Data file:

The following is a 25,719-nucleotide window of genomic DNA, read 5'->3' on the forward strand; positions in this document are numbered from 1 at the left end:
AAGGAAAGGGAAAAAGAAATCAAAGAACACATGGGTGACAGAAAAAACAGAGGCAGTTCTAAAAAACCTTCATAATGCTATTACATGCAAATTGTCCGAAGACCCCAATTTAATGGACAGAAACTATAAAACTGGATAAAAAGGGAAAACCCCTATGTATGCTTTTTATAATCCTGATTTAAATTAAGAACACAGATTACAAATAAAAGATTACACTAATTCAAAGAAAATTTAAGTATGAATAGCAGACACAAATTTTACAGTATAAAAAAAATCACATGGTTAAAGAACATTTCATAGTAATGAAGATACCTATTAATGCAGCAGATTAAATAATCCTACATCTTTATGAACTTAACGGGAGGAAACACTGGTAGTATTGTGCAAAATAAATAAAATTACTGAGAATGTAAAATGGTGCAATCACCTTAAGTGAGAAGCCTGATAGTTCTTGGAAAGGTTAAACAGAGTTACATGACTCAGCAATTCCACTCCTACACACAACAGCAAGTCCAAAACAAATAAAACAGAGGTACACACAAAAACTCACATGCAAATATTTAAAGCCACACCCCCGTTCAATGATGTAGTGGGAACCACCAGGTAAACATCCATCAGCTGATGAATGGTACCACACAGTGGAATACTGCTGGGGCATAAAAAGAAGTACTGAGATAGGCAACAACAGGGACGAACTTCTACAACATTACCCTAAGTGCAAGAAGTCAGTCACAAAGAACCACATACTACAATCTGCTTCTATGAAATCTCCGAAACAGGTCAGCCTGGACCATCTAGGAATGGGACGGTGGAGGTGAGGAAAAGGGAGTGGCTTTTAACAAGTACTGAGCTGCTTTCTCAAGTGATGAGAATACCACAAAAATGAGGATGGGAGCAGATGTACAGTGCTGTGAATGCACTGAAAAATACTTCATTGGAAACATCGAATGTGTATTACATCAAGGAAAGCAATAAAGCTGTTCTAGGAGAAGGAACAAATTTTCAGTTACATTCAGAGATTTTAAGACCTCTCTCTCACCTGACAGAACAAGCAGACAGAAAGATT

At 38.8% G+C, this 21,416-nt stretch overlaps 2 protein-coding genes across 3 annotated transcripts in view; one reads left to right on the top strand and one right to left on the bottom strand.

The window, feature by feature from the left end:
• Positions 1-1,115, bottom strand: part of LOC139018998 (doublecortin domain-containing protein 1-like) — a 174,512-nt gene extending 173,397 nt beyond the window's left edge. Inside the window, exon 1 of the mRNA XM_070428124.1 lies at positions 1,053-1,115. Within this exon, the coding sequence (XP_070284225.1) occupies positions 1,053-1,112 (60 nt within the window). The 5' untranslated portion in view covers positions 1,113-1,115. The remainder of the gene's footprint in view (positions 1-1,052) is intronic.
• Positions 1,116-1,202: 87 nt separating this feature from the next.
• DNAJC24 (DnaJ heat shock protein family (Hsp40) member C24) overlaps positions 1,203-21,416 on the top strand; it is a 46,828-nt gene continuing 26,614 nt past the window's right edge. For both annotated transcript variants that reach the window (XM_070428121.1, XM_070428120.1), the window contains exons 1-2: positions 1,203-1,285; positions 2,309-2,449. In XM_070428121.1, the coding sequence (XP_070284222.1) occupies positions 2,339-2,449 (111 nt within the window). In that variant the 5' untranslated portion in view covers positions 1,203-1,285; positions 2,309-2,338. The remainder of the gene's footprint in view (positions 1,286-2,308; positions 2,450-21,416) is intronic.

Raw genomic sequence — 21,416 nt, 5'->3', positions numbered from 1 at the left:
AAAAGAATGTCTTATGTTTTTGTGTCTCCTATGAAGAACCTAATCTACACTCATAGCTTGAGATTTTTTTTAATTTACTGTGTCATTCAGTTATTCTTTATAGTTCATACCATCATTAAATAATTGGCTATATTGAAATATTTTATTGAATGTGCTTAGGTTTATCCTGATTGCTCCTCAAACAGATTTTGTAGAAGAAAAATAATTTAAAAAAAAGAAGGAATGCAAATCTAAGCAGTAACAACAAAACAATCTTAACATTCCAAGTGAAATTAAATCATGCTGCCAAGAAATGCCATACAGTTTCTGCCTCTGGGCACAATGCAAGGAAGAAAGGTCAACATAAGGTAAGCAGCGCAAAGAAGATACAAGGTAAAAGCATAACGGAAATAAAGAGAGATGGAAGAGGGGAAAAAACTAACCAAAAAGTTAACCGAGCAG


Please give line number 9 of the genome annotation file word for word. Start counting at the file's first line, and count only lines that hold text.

AAAAGAATGTCTTATGTTTTTGTGTCTCCTATGAAGAACCTAATCTACACTCATAGCTTGAGATTTTTTTTAATTTACTGTGTCATTCAGTTATTCTTTATAGTTCATACCATCATTAAATAATTGGCTATATTGAAATATTTTATTGAATGTGCTTAGGTTTATCCTGATTGCTCCTCAAACAGATTTTGTAGAAGAAAAATAATTTAAAAAAAAGAAGGAATGCAAATCTAAGCAGTAACAACAAAACAATCTTAACATTCCAAGTGAAATTAAATCATGCTGCCAAGAAATGCCATACAGTTTCTGCCTCTGGGCACAATGCAAGGAAGAAAGGTCAACATAAGGTAAGCAGCGCAAAGAAGATACAAGGTAAAAGCATAACGGAAATAAAGAGAGATGGAAGAGGGGAAAAAACTAACCAAAAAGTTAACCGAGCAG